• Learn How to Build a Powerful Personal Brand That Will Differentiate You and Allow You To Compete in the Global Marketplace.
  • The Nirvana of Personal Branding is to Become Indispensable

    Subscribe to receive my podcasts

    Are you indispensable?

    That’s right, if you become indispensable, you will not be subject to a firing or replacement. This is the most challenging personal branding goal. It’s lofty but wouldn’t you like to have that much job security and negotiating power? How would you feel if you could ask for any salary or benefits, as well as pick your company or start your own company, with customers or employers lined up at your door?

    Well, it’s possible, but very rare in today’s society. There is an exponential growth in the amount of small businesses in this world, as well as specialists who are claiming niche’s, fighting to hold them and struggling to stay relevant to the ever changing marketplace. People are having trouble enough standing out to worry about hitting personal branding nirvana by becoming indispensable.

    Imagine this

    A new technical skill just hit your industry and no one has learned it yet. You decide to go through training and become the only certified professional in the world with that skill. Due to your specialization, you have become indispensable and you can’t even fight off the amount of offers your receiving from companies that would like to advance their business with your skills. IT is possible, but how far will you go to position yourself in this respect?

    What won’t make you indispensable

    1) Becoming an expert in a saturated market. Learning everything you can about social media, including blogging, podcasting, social networks and social applications. Sorry everyone, but this is slowly becoming general knowledge. You can only differentiate here for select audiences.

    2) Sitting behind closed doors. As I always say, visibility creates opportunities. What do you think of someone who may be indispensable, but no one knows about it? It’s like having the perfect resume, but not submitted it to anyone. It’s like building an amazing blog template, website or Facebook page, but not publishing it. If you aren’t aggressive, you will digress.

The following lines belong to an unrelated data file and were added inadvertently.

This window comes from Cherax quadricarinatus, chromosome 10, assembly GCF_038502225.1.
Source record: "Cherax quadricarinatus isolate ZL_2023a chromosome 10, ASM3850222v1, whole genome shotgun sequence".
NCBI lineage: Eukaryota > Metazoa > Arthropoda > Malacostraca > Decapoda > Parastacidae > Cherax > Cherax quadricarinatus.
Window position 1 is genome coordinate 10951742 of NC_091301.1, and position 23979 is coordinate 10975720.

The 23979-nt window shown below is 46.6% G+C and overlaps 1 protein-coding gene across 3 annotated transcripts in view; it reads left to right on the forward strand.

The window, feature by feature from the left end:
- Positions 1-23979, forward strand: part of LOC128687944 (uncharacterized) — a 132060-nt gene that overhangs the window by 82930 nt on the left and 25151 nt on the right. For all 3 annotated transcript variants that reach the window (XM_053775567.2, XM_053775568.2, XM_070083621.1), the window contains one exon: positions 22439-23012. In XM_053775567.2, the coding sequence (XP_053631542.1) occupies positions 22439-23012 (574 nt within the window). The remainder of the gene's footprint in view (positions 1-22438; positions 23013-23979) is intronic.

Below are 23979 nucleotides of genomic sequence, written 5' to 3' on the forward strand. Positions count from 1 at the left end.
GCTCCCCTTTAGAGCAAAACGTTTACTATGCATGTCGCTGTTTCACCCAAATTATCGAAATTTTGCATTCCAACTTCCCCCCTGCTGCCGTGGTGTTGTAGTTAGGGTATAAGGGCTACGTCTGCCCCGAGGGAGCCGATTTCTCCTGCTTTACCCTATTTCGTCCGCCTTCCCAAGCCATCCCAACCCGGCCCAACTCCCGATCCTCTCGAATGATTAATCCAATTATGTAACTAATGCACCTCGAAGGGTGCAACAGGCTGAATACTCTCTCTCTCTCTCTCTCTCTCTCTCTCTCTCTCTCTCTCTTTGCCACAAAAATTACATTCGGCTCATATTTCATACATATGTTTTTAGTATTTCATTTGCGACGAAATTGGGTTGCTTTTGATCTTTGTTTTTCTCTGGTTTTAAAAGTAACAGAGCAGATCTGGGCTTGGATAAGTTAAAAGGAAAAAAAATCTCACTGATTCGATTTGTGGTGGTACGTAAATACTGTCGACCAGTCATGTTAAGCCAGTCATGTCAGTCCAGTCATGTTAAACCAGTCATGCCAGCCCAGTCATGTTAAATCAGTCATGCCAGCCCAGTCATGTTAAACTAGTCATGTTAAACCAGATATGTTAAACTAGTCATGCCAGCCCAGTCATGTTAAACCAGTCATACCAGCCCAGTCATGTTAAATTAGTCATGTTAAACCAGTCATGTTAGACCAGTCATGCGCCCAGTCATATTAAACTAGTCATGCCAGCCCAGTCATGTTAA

3) Following in one’s footsteps. Sure mentorship is great for your professional education, but if you are constantly copying others, then it’s hard to identify you among the masses. In order to become known in today’s society, don’t be co-branded (except for celebrities, when it tends to come with the territory). When you follow someone else, you lose track of who you are, with the benefit of learning, but at the cost of positioning.

    What will make you indispensable

    1) Don’t think about now, think about the future. If you concentrate on skills that are being taught in our school systems, you will not become indispensable, but rather, just another graduate. You need to become a thought leader, such that you are years ahead of everyone else in your field. This sometimes means that you have to make guesses or assumptions and try and back them with research (educated guess).

    2) Pay attention to what’s already out there. Not enough people read. It doesn’t matter how you receive your information (I prefer Google Reader). All that matters is that you are die-hard about your field. You should be subscribing to all relevant blogs and traditional news sites. Also, you’ll want to subscribe to research websites such as Marketing Charts and eMarketer, so you can start to plan for the future or at least build it into your pitch. The more you learn today, the better off you’ll be tomorrow.